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Readers Respond: How do you stay warm without turning up the heat?

Responses: 72


I shared my list of ways to stay warm without turning up the heat now I want to hear your best stay-warm tips. Share a Tip

keeping warm.

Burn candles, I heat my slippers up with a plow drier. Warm a blanket in the dryer lay it on the bed and warms up the bed.
—Guest nelliebrown

Coat/cat foot warmer

My outer wear coat is long down. I place it across the foot of my bed, then put a flannel sheet over it. The cats love this. They get a warm bed and they keep my feet toasty.
—Guest JudyS

heat with wood!

We heat with an Amish Cook Stove. It heats, you can cook on it and it also heats water in the winter. Power outages are no big deal in the winter.

Cheap ways to keep warm

A wood/ multi fuel burner is cheaper and more effective at keeping heat in, no loss as in an open fire.Can also heat water for constant hot drinks, or put pan of soup to heat up or slow cook on top of woodburner. Turn it down to lowest air intake, will simmer all night keeping room warm, and will flare up when air vent is fully opened, and new log is put in. Just keep this one room warm. Put central heating and hot water on for 1 hour, only in morning just to warm bathroom for shower . Heat bed with hot water bottle, wear warm pyjamas, old cardigan on top, socks. keep flask of hot drink, chocolate or milk nearby, or soup (instead of cooking meat,) use soaked dried beans/ lentil's mixed with mixed veg, stock cubes, makes a large cheap soup.one Stay in bed for one day a week,read write knit, listen / watch tv.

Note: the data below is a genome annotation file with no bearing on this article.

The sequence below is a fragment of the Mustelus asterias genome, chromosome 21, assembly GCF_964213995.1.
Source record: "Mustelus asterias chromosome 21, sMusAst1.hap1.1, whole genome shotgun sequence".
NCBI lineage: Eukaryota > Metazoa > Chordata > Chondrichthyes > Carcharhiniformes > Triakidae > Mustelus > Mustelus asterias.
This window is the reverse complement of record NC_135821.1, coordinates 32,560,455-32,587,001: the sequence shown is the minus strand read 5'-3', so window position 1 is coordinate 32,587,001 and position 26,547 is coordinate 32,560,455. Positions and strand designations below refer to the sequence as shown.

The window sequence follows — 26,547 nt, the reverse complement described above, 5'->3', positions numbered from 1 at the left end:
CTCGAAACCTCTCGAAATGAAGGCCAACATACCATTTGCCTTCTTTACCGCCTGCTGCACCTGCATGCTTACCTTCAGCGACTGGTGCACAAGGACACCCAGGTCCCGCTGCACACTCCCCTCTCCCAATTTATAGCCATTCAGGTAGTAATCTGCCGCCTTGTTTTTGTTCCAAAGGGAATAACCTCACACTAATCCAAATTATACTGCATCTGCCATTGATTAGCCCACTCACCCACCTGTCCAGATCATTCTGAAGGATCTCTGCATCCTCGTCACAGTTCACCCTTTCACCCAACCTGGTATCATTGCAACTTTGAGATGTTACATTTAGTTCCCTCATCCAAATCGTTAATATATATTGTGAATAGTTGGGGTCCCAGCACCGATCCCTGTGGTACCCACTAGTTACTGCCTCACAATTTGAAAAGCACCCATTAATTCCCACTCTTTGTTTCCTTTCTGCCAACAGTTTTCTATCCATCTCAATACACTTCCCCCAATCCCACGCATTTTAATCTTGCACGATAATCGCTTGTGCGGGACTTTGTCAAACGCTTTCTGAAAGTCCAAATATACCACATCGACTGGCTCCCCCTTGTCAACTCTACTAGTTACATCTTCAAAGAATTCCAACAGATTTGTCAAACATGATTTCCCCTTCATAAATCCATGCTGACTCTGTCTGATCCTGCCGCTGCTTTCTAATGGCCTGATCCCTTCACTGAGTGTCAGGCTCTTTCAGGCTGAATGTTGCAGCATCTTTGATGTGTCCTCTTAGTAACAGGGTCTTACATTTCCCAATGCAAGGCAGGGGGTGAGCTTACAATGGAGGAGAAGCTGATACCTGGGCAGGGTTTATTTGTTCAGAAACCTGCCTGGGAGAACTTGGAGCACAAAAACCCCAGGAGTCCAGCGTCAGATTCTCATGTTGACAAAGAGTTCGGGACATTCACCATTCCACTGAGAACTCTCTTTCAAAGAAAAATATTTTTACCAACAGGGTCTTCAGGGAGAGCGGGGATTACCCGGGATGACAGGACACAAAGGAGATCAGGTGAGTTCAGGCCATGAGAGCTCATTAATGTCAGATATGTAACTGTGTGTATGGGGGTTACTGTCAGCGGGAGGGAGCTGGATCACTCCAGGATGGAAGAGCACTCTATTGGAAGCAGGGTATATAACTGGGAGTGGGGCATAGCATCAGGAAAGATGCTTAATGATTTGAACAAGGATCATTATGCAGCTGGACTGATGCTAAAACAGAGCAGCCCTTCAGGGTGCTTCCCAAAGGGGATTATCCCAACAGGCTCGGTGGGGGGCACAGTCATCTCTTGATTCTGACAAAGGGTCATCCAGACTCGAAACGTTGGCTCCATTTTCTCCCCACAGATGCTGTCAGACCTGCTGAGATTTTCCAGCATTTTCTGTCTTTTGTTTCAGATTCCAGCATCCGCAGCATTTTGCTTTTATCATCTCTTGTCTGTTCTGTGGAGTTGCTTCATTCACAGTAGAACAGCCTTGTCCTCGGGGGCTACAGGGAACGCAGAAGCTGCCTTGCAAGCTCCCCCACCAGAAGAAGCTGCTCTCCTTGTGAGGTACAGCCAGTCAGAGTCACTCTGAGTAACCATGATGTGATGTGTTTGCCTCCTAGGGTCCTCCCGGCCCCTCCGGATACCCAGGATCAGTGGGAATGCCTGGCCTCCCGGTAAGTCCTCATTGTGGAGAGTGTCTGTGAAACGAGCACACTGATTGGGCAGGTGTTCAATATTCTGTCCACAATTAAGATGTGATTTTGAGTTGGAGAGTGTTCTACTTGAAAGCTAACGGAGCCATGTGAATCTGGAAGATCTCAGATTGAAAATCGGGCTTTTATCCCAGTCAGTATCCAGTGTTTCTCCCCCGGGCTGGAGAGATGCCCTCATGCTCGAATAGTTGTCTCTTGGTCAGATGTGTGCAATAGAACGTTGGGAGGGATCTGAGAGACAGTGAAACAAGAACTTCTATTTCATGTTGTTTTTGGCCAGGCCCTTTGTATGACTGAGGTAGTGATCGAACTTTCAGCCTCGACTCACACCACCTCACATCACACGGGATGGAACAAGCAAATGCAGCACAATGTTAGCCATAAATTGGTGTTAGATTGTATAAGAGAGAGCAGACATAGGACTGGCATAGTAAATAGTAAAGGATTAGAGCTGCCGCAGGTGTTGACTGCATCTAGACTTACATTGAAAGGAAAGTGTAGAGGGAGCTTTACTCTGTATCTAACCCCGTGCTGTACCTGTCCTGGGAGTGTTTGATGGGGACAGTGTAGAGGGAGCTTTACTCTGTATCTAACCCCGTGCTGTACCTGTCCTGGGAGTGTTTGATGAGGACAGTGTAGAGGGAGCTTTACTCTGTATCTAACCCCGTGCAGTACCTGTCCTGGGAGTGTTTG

—Guest yvonne mustapha

No alcohol

Don't drink vodka to warm up. It gives the illusion of warmth, but it also prevents your body from doing what it needs to do to keep you warm (such as constricting blood vessels to get them away from the surface and prevent heat loss, etc), and so it actually causes your core temperature to go down compared to someone identically dressed in the same environment. :)
—Guest Misty


sweater, hot cocoa, and a fire! perfect for almost anything!
—Guest banana_minion!

Heat what you need

During the day we use wood heat...it's more economical - lots of people give away free wood if you haul it. Also, at night we let the fire go out and heat only the bedrooms during the night with electric heat. Of course dress for colder weather - put on more clothes & layer! Also, if you take a brisk walk outdoors it will improve your circulation, which will help you stay warm. Get acclimated to colder weather by turning down your heat a bit.
—Guest Carrol Green


Wear extra clothing - and also learn to 'live cold' a bit during winter, like all our forebears have done for millenia, and not worry too much about it. Lovely when you go outside in the sun, instead of 'brrrrrgh'!
—Guest Janine Mudaliar

Alter your Decor!